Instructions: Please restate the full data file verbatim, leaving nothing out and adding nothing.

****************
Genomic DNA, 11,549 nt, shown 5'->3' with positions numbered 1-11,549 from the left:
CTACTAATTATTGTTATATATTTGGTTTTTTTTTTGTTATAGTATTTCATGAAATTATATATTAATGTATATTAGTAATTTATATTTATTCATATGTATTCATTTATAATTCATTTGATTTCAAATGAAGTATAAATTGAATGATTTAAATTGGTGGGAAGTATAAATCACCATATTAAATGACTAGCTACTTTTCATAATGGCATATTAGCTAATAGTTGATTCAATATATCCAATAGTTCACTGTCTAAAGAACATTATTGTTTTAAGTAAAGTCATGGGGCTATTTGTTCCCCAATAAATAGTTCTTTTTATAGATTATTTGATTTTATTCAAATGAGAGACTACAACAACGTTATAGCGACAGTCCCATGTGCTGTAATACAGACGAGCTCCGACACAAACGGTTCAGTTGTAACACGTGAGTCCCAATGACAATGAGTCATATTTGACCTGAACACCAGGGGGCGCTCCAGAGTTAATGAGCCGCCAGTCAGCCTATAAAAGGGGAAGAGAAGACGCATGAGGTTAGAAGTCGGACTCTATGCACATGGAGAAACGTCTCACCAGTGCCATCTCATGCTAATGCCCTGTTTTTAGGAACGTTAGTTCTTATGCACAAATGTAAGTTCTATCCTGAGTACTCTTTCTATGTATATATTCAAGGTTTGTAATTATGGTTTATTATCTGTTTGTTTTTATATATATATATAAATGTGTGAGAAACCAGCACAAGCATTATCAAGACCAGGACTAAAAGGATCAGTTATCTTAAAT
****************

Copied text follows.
Genomic DNA, 11,549 nt, shown 5'->3' with positions numbered 1-11,549 from the left:
CTACTAATTATTGTTATATATTTGGTTTTTTTTTTGTTATAGTATTTCATGAAATTATATATTAATGTATATTAGTAATTTATATTTATTCATATGTATTCATTTATAATTCATTTGATTTCAAATGAAGTATAAATTGAATGATTTAAATTGGTGGGAAGTATAAATCACCATATTAAATGACTAGCTACTTTTCATAATGGCATATTAGCTAATAGTTGATTCAATATATCCAATAGTTCACTGTCTAAAGAACATTATTGTTTTAAGTAAAGTCATGGGGCTATTTGTTCCCCAATAAATAGTTCTTTTTATAGATTATTTGATTTTATTCAAATGAGAGACTACAACAACGTTATAGCGACAGTCCCATGTGCTGTAATACAGACGAGCTCCGACACAAACGGTTCAGTTGTAACACGTGAGTCCCAATGACAATGAGTCATATTTGACCTGAACACCAGGGGGCGCTCCAGAGTTAATGAGCCGCCAGTCAGCCTATAAAAGGGGAAGAGAAGACGCATGAGGTTAGAAGTCGGACTCTATGCACATGGAGAAACGTCTCACCAGTGCCATCTCATGCTAATGCCCTGTTTTTAGGAACGTTAGTTCTTATGCACAAATGTAAGTTCTATCCTGAGTACTCTTTCTATGTATATATTCAAGGTTTGTAATTATGGTTTATTATCTGTTTGTTTTTATATATATATATAAATGTGTGAGAAACCAGCACAAGCATTATCAAGACCAGGACTAAAAGGATCAGTTATCTTAAAT